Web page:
“Stability,” he says. “I got stability in my life now. I know what’s important and that makes the difference.”

He’s proud that he’s done his share in helping the Gators get to the national championship game but he considers the degree from Florida his greatest accomplishment.

“That degree is what I’m proudest of,” he said. “It just goes to show you that if you have people who believe in you and you listen to people that care about you, you can make good changes. I’m changed. I’m not who I was two years ago.”

Five years ago, he was a high school quarterback that would have been a Florida State Seminole if they would have only recruited him as a wide receiver. Five years later, he’s starting at cornerback on college football’s grandest stage as a cornerback for the Florida Gators when he goes toe to toe with Ohio State’s outstanding receivers in the Tostitos National Championship Game.

“It’s funny how all those things work out, isn’t it?” he asked. “I’ve got a college degree, I’m a starting cornerback for the Gators and we’re playing for the national championship. There’s a lot of people that never get chances like that in life. I’ve been blessed and I just give all the credit to my Lord Jesus and coaches like Coach Heater and Coach Meyer because they believed in me.”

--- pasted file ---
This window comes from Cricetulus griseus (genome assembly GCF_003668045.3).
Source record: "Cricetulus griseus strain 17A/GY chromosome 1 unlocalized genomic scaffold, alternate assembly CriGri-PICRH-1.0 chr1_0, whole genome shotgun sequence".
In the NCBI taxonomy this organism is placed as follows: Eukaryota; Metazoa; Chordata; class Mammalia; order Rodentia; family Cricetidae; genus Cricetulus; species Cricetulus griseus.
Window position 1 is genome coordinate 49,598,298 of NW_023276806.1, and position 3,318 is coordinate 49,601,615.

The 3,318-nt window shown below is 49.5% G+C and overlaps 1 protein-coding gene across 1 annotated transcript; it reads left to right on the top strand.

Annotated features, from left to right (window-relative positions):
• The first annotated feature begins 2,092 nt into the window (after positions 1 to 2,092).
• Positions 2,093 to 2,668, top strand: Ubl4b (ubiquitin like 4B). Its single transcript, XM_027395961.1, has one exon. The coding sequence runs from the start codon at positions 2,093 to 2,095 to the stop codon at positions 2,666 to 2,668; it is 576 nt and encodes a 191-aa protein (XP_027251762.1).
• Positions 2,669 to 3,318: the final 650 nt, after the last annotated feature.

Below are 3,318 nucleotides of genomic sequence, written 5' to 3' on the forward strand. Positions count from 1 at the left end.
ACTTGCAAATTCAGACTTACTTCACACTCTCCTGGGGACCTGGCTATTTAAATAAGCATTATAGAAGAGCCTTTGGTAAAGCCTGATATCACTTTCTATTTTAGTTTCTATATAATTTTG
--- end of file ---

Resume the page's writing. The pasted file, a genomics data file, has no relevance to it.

He’s confident that he can do a good job Monday night. Ted Ginn and Antonio Gonzalez of Ohio State have a reputation for coming up big in big games and there is no college game bigger than this one. Lewis knows their reputations but he won’t back down from the challenge.